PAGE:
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They Were Very Poor, But Loved

30 x 22 inches mixed charcoal on paper

In “They Were Very Poor, But Loved,” Washington intricately depicts the plight of the sharecropper family.  Sweeping clouds are invoked by Washington to indicate turbulent times.  The hard, backbreaking work of the sharecropper led to stooped, physically destroyed, and mentally blighted black people who could seldom envision escape for themselves or their children.  Their lives were an endless round of poor diet, fickle weather, and the unbeatable figures at the company store. However, the family bond was rarely broken by such dire circumstances. 

“They Were Very Poor, But Loved,” depicts a father figure with exaggerated hands that are symbolically big enough to provide for and protect his family. The young men stand out in the front, learning from their father. The daughter, her father’s jewel, stands off to the side and in a guarded posture -- a position emphasizing a father’s love for her that is undeniable.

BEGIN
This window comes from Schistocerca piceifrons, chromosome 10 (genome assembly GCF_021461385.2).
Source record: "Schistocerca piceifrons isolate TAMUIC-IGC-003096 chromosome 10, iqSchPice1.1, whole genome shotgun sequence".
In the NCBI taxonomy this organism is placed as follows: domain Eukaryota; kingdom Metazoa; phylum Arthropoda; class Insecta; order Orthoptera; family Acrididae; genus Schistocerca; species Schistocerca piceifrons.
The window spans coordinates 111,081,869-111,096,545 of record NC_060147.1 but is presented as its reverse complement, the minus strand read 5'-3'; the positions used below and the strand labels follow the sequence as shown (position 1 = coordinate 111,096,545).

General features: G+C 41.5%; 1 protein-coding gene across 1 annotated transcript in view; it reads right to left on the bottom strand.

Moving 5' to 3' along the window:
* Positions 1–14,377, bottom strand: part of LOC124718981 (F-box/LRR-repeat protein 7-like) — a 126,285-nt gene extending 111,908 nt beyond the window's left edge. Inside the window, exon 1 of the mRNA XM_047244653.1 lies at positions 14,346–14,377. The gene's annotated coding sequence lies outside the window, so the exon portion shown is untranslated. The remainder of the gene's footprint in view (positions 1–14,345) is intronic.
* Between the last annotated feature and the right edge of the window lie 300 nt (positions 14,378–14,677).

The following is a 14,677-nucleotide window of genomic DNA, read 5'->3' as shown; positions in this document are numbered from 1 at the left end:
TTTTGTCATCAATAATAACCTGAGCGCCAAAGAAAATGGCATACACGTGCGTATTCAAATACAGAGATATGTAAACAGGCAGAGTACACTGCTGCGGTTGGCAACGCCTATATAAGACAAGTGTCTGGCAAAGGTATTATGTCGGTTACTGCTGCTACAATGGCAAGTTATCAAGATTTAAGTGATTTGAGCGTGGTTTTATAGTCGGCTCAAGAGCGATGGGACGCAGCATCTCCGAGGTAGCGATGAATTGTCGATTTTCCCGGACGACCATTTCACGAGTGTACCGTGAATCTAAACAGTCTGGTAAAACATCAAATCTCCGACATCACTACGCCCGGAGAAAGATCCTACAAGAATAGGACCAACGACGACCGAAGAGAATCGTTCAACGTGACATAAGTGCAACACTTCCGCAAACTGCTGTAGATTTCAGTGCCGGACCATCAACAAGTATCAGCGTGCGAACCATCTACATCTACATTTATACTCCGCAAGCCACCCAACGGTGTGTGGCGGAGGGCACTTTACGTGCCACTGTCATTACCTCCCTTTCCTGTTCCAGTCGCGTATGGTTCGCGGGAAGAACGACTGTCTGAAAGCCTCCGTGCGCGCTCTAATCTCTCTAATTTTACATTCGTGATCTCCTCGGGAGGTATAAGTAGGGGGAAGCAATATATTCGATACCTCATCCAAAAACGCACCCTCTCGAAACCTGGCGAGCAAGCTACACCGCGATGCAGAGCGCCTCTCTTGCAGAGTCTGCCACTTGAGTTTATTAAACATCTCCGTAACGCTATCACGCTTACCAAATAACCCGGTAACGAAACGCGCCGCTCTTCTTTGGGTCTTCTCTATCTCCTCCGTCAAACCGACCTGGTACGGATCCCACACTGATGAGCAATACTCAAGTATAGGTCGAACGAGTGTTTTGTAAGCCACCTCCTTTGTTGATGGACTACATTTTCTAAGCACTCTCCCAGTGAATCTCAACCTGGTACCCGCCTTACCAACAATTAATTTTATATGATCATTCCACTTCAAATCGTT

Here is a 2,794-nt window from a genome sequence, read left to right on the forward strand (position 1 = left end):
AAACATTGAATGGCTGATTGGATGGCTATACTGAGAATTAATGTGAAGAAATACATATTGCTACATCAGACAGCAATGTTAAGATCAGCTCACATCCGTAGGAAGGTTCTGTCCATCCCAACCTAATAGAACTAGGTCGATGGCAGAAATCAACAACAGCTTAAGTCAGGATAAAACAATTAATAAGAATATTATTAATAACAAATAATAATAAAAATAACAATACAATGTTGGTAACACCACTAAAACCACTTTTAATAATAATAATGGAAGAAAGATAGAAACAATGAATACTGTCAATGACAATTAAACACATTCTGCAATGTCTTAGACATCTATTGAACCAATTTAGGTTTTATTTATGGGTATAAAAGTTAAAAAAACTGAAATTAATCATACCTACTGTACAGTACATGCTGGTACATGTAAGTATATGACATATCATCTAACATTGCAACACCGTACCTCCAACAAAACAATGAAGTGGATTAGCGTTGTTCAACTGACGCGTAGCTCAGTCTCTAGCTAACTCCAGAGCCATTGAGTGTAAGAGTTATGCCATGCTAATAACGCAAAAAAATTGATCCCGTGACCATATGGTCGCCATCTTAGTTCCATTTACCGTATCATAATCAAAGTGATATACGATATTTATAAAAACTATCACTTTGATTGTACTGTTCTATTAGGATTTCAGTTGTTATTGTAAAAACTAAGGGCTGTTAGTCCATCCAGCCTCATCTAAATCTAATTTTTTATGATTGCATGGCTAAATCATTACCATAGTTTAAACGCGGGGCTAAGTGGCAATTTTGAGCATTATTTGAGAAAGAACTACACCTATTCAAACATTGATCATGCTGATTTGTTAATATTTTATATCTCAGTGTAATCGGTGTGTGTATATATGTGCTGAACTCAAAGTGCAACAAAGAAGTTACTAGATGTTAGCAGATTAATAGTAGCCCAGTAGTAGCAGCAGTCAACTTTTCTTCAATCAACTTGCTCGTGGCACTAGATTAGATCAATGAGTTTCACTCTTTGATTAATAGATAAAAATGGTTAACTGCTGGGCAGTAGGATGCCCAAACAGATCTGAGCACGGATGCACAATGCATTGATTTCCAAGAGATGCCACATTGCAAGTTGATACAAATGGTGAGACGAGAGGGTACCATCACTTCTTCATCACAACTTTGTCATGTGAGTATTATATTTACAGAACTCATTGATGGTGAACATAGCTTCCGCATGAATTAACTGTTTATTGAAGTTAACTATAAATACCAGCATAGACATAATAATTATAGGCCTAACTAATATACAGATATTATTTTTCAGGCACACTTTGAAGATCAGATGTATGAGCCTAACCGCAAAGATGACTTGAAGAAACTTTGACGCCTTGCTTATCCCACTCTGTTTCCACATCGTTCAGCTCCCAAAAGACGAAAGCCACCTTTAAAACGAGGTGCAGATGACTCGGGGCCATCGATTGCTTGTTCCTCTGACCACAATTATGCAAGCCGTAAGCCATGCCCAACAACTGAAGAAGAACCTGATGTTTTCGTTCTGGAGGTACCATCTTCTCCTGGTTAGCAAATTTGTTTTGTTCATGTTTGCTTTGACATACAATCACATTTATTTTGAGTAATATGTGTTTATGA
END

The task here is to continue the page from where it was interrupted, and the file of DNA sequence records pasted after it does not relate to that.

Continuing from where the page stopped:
The mother gazes upon the family protectively from the house, dressed in her apron. The house, held together with sweat, love and a few boards -- is home to this family and no doubt dreams of a better life for their kids are buried in a bible inside.

The outhouse, and the buckets and barrels, rendered in high detail, are an attempt by the artist to bring the viewer into this time in American history, complete with the emotions and pain that were inescapable.


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